Knights Of Badassdom Review

Matt Donato

Reviewed by:
On April 3, 2014
Last modified:April 3, 2014


I've been given a palatable taste of Joe Lynch's Knights Of Badassdom, but I'm now ready for the main course - Lynch's fabled Director's Cut.

Knights Of Badassdom Review


Dost thou have the insatiable appetite for LARPing role-players, mystical creatures, and foul spells of horror that would make even the bravest of knights rust their armor? Ah, yes, it’s with great sorrow that Joe Lynch’s Knights of Badassdom Director’s Cut was snatched from our possession by feudal kings drunk on power, but the cut we’re left with still sweetly smells of Lynch’s love for invigorated genre work. Whist commoners pretend to know the valor and bravery of knighthood, Lynch gives untested souls the chance to fight real monsters and cast true spells of wizardry – what one can only presume is a LARPer’s dream. Brandish some cold hard steel and vanquish your enemy for good, what sounds better than such a quest?! Oh, right, not having your face torn off by a succubus – but that’s what makes this geeky horror comedy so damn endearing.

Don’t get me wrong, Knights Of Badassdom is far from a perfect watch, and I’m truly interested to see how Lynch’s cut differs from that which I indulged in. The beginning of our fantastical adventure struggles to find proper footing, teetering somewhere between stoner comedy chuckles and a nerdtastic bromance, but the jokes initially land soft LARP-y blows as the script tests audience’s patience of true fandom. I give Lynch kudos for choosing such a niche subgenre of geekiness to exploit for horror’s sake, but I feel as if even “he’s” leery of such a choice early on. It’s as if “Lynch” is dipping his toe in a chilly pool over and over again, trying to acclimate “himself” with the idea, but then once he realized there’s no turning back, “Lynch” dives directly into the “badassdom” and turns our weekend warriors into true heroes.

If you aren’t sold yet, do I need to say anything more than “Peter Dinklage plays a shroom-eating berzerker who dual wields swords” – no? Didn’t think so. Yes, Lynch assembles a true team of glory for Knights Of Badassdom, honoring cultish pop culture while choosing the best possible performers. Dinklage is only one man on a team of many, as Steve Zahn plays a level 26 sorcerer and Ryan Kwanten gets forced into LARPing by both Dinklage and Zahn. Most viewers will want nothing more than to catch Tyrion Lannister in battle with a demon summoned from Hell, but Kwanten sports some memorable moments as a doom metal songster living in his buddy’s castle – yes, castle. These three joke about, teaching Kwanten the ropes, but then our supporting cast starts to fall directly into place.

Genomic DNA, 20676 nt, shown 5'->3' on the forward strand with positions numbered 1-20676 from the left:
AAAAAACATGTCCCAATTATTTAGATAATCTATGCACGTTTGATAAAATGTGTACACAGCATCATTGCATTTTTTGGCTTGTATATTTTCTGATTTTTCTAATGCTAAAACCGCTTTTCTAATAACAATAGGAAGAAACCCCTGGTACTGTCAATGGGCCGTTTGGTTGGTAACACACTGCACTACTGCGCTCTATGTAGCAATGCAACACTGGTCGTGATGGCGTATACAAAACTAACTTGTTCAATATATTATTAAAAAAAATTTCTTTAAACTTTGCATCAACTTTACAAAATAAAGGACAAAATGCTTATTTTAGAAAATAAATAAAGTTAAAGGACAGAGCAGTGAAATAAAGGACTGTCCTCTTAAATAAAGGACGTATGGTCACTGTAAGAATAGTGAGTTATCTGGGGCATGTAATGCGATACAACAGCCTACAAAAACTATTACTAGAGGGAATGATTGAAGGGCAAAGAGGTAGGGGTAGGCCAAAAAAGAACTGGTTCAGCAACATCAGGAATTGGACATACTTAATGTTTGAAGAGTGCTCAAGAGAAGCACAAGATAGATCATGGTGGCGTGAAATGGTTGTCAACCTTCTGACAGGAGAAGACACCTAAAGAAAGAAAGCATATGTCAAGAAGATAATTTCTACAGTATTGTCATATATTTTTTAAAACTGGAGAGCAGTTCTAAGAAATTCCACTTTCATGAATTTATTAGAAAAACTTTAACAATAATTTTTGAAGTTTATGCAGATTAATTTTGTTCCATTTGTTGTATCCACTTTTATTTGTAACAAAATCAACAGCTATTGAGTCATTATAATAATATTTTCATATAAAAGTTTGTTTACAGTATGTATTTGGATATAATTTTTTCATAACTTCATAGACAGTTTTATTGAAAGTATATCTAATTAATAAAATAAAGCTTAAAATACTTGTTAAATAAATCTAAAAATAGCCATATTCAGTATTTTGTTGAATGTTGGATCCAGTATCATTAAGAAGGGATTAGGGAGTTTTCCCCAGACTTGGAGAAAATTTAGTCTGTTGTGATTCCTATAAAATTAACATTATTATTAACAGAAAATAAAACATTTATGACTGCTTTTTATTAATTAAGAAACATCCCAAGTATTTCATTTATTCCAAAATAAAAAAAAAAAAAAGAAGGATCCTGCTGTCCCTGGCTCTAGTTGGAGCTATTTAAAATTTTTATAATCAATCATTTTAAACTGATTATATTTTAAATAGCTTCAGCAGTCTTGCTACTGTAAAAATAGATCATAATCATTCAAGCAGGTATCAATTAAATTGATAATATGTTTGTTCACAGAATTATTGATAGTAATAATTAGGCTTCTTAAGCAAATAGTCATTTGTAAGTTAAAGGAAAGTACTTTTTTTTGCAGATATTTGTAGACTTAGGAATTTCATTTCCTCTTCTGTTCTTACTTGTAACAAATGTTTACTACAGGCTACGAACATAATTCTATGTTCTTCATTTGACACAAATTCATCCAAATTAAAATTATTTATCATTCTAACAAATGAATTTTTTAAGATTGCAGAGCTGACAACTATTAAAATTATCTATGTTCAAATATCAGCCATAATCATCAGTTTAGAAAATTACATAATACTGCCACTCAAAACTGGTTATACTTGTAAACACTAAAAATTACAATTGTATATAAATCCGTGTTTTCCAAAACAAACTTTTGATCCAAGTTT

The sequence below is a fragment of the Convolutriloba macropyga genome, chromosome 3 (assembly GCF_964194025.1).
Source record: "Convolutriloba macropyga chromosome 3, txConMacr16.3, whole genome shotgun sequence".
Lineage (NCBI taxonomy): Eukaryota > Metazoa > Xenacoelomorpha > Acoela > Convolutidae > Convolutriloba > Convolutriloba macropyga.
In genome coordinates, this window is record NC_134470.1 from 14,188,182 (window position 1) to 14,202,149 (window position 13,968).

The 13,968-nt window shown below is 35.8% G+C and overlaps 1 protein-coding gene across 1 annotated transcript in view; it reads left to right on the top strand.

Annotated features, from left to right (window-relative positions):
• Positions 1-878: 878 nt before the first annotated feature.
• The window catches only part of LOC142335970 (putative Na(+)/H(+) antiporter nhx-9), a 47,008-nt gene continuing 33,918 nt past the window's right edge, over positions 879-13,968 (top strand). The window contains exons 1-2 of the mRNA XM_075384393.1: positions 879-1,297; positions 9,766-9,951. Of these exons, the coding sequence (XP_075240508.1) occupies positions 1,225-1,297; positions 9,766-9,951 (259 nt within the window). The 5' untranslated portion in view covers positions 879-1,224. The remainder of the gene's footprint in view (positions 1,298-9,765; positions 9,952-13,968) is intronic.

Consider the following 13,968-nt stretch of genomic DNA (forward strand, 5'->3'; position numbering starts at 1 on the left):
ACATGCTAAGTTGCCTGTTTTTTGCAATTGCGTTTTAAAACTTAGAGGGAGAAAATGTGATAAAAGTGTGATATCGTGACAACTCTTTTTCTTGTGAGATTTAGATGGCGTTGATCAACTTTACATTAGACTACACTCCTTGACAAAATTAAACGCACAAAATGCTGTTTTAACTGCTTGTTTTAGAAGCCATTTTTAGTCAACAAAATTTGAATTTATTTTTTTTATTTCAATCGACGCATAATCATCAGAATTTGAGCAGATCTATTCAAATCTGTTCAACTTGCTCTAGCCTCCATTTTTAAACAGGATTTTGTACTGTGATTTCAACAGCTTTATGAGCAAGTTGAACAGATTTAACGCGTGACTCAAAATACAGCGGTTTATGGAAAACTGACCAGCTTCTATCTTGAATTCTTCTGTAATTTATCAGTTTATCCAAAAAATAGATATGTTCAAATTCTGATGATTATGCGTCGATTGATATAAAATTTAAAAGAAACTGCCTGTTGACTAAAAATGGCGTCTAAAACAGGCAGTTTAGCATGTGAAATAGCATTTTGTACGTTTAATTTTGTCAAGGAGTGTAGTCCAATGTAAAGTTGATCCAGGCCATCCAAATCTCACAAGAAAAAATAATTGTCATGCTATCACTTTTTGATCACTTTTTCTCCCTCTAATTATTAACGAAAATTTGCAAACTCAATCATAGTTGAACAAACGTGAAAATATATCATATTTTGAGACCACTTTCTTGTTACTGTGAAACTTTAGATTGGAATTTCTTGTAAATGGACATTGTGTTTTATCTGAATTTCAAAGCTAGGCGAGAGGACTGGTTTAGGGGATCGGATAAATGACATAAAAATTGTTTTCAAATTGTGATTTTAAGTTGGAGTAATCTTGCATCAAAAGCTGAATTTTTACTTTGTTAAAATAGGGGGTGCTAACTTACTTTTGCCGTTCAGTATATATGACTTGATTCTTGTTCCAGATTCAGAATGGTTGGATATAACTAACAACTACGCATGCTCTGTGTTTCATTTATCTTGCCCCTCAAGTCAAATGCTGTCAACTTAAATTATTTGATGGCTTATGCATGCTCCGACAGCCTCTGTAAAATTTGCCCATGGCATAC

Danny Pudi is a bit underutilized here, as Zahn makes a note to watch out for Pudi’s “entertaining” battle tactics, yet his arc “ends” before any such zaniness can be shown. On the other hand, our game master Jimmi Simpson perfectly embodies the Dungeons & Dragons playing lunatic who goes power hungry over setting up quests and introducing new obstacles for our warriors. Most people probably know him as a McPoyle brother from It’s Always Sunny In Philadelphia, but Knights Of Badassdom truly shows what a funny, scene stealing kind of personality he carries, commanding a range of emotions while executing solid comedic timing – a worthy addition to any traveling pack of nomad soldiers.

Here’s where fanboys are going to go nuts – Summer Glau plays a seductive warrior with much more than a +3 badonkadonk. Yes, that crazy girl from Firefly has grown into one hell of a Xena-channelling woman, as she runs about the battlefield vanquishing foes with her superior skills. She’s not just eye candy, though – Summer has fun playing the damsel not-so-in-distress (which she’s done numerous times). Her turn as Gwen begs a simple question – why has Summer been so invested in the silver screen? My big-screen watches need more Summer Glau!

But, alas, Knights Of Badassdom is only a barely recommendable movie because it feels lobotomized. Yes, metal music shreds loudly while medieval themes push forward bouts of action, but there’s a watered-down feeling every step of the way. So much more carnage could have been shown and typical storybook endings could have been avoided, as a generic feel slowly overwhelms – something I KNOW Lynch isn’t responsible for. Our financier’s cut barely even explains why one character became a millionaire and owns a castle, we’re just forced to accept it – wait, did they explain that little tidbit at all? There HAS to be a great story behind a group of LARPers owning a castle – but instead the castle becomes a failed joke at the expense of obsessive LARPers.

Dear Joe Lynch, please let me see your Director’s Cut ASAP? Knights Of Badassdom is an unfinished product, but it passes based on the content our director was able to salvage. There’s a fun watch here for LARP loving horror fans, especially those who love a good throwback 80s creature feature, but glaring moments of awkward cuts, ignorant storytelling, and mainstream modifying prevent the imaginative watch that could have been.

This is Wrong Turn 2: Dead End Joe Lynch. This is Chillerama Joe Lynch. I know there’s some magnificent cut full of decapitations, more horrific elements, and hopefully even more Peter Dinklage, and that’s the cut I’m still dying to see. My hunger has been satiated by an outlandish ending featuring a deafening metal ballad by Ryan Kwanten, rubber monster suits and Summer freakin’ Glau – but that was a mere appetizer. Please, don’t confuse my support of the current version with pure bliss – we NEED to see Joe Lynch’s Knights Of Badassdom.

Knights Of Badassdom Review

I've been given a palatable taste of Joe Lynch's Knights Of Badassdom, but I'm now ready for the main course - Lynch's fabled Director's Cut.